Round 2 Riot: (4) Hawks vs. (1) Cavaliers
FanHouse previews each round of the NBA Playoffs.
After the Hawks forced the eventual champion Celtics to seven games in the first round of the playoffs a season ago, they had matured enough this year to win a Game 7 and advance to the second round for the first time in 10 years. We'll find out in a hurry if they'll be simply happy to get there, or if they can actually provide a challenge to Mr. MVP and the only unbeaten team left in the post-season: the Cleveland Cavaliers.
Reason to Watch
If LeBron James alone doesn't do it for you, there's a chance that this could be a pretty entertaining (if ultimately lopsided) matchup. Despite what we saw from the Hawks in their first round series with the Heat -- where they seemingly won by 20 or lost by 20 without any in-between -- Atlanta actually was more competitive than most were with Cleveland during the regular season, at least for three out of the four meetings. The Hawks beat the Cavs once at home, lost another one by a single point, and lost their last meeting of the year in Cleveland by just six points. And against a Cavs team that led the league in point differential at almost nine a game, that's saying something.
How Atlanta Can Win
The Hawks need to try to play at their tempo, and allow their more athletic guys to get up and down the floor for some easy baskets in transition. They must shoot well from three-point land, forcing Cleveland's defense to spread the floor which might help open things inside for Josh Smith to jump over people like he did against the Heat. And, they have to find a way to steal one on the road, which is going to be extremely difficult against a team that lost their just once all season. (I know it was twice -- the last game of the season where they sat leBron against the Sixers doesn't count.)
How Cleveland Can Win
If the Cavaliers defend the way they have all year, they should have little trouble with the Hawks. Atlanta thrives on athletic plays in transition or inside during its halfcourt sets to force the defense to collapse, which opens up the perimeter for their three-point shooters. Stop the fast breaks and slow the tempo, and all those threes that were falling last series (especially the 11-of-23 that went down in Game 7) will be a lot tougher for the Hawks to knock down. It's started and ended with defense all season for the Cavs; no reason that should change now.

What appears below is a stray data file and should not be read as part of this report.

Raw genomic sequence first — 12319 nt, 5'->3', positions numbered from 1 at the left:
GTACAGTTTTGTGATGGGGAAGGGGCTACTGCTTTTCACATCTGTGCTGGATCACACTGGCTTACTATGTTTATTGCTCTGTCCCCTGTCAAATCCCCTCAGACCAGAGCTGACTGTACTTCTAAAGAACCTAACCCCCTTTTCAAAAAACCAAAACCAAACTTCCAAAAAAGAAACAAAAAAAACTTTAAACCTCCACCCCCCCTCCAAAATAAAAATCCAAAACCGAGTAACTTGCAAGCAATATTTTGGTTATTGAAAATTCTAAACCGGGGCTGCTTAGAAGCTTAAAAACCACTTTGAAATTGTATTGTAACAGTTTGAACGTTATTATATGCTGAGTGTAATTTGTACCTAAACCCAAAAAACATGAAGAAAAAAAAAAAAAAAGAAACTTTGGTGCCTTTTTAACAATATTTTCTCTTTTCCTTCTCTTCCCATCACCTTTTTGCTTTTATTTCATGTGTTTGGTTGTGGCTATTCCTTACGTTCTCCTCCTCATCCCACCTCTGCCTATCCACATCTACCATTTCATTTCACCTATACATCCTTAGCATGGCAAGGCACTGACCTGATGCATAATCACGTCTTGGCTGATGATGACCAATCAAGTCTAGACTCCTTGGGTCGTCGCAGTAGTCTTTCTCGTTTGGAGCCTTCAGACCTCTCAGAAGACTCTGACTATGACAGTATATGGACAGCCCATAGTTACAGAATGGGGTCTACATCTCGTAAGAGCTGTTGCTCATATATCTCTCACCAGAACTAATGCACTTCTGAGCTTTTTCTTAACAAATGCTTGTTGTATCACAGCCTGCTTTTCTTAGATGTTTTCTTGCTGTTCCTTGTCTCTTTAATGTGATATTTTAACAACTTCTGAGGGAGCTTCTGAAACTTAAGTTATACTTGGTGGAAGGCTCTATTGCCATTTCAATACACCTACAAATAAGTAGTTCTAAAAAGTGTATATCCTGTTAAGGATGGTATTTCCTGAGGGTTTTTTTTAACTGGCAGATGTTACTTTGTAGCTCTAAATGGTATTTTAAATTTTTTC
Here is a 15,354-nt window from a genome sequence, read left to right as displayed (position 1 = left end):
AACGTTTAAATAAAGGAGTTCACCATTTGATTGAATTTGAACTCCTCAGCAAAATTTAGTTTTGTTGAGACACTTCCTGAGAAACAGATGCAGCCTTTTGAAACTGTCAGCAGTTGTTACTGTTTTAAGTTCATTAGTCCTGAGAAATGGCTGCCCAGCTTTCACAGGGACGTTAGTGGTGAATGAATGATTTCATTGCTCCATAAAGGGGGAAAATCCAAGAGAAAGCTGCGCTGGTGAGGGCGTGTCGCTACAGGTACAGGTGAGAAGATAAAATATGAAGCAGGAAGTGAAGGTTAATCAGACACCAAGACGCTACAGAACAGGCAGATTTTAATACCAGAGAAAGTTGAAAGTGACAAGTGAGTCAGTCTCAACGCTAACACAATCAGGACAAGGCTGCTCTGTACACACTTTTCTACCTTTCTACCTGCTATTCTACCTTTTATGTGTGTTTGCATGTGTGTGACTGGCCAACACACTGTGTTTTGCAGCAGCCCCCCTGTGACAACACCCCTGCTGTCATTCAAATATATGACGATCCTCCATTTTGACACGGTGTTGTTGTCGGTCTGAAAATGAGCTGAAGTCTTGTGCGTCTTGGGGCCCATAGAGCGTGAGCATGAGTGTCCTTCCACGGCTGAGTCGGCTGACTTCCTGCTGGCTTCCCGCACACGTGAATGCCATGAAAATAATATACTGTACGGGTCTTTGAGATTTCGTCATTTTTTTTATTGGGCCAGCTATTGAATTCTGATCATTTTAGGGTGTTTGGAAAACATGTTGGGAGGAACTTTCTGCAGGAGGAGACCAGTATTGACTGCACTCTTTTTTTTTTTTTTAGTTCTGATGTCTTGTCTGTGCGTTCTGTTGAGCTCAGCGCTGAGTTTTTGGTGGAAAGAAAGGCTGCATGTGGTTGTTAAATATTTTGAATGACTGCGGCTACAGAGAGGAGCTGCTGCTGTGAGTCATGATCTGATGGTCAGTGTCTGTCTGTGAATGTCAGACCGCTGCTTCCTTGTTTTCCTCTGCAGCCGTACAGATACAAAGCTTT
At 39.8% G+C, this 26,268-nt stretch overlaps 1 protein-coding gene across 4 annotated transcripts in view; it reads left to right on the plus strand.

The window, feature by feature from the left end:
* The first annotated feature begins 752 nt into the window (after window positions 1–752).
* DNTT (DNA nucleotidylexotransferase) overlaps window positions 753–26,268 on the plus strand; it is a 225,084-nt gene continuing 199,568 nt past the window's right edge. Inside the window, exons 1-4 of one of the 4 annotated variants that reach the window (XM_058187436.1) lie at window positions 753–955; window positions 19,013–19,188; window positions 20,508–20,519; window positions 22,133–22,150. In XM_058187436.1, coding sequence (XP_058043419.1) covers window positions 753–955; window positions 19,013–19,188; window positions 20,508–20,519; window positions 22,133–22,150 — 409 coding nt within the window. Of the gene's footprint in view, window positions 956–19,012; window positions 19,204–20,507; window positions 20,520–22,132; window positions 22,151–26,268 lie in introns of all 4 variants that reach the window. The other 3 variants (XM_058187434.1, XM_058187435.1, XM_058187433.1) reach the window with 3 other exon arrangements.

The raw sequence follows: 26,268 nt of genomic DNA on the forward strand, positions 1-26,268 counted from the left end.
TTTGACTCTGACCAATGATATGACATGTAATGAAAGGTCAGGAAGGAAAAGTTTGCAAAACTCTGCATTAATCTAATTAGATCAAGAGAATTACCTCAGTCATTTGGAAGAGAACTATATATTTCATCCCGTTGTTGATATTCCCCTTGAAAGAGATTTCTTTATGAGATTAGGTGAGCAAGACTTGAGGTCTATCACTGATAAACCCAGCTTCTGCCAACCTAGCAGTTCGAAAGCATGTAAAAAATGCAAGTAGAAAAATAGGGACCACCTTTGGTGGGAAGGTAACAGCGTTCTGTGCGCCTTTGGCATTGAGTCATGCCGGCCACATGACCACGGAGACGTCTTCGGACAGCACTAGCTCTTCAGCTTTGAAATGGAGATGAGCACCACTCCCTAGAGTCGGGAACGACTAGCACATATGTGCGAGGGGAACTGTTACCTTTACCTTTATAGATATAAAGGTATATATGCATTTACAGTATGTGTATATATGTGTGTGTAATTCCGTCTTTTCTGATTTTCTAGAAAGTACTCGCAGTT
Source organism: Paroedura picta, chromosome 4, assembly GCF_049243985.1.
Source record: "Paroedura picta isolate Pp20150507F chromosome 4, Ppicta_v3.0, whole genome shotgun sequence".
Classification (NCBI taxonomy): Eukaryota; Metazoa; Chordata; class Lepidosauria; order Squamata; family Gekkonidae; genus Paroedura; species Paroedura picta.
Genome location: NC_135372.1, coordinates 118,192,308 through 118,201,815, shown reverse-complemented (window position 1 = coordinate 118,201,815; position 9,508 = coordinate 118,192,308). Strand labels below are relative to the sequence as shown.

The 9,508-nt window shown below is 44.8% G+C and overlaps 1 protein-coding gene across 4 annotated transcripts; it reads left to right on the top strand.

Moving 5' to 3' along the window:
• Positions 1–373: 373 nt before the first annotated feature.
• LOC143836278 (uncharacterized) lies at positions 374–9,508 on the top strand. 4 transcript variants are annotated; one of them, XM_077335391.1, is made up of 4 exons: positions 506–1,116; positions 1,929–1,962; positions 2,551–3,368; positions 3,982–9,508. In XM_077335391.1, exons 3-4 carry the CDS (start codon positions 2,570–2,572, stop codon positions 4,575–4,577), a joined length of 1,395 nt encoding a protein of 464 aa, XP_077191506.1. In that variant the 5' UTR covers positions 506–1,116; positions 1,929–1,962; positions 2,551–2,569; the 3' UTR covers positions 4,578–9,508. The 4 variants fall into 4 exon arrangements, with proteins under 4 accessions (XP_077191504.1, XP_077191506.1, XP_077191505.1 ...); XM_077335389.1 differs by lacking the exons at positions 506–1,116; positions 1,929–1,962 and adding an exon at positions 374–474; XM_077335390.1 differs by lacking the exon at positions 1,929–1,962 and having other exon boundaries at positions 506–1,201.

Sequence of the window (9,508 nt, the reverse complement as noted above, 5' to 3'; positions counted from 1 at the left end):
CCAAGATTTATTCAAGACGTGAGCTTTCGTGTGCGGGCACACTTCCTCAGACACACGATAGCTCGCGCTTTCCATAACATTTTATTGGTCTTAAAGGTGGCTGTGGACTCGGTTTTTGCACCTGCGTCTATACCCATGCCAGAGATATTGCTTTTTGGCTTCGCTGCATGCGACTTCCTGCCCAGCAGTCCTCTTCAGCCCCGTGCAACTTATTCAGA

Video Clip to Get You Pumped
LeBron YouTubes are bourgeois. Besides, this sick play from Joe Johnson to seal one of the Hawks' wins over the heavily favored Celtics in last year's playoffs should be a reminder to fans in both Cleveland and Atlanta that this Hawks team can scrap in the post-season, no matter who their opponent is.
Stud of the Series
No one doubts that LeBron will leave his mark here when all's said and done, but if you're looking for an alternative, how about Joe Johnson? For the series against Miami -- although he did lead the team in scoring at 17.1 points per game -- Johnson was barely a point better than Josh Smith, and less than two points better than Mike Bibby. Balance only goes so far in the big games, however, and Johnson came up big in Game 7, with 27 points, while hitting six of his eight three-point attempts. Atlanta is going to need to see more performances like that one if they hope to make this a long series.
Atlanta's ability to play from behind. There wasn't a single game in the team's first round series with the Heat where the lead changed after the first quarter. And even though the Hawks were on the right side of those blowouts one more time than Miami was, they're not likely to get out to enormous leads against this Cavs team. If the Hawks give up and mentally check out when the going gets tough in round two, this will be a very short series.
All of our experts like Cleveland to advance, although with varying degrees of difficulty:
Cavs in 4: Ziller, Bacon, Watson. (Moore too, I think, but his official prediction was "Cleveland in 2:00")
Cavs in 5: Yours truly.
Cavs in 6: Jones, Steinmetz.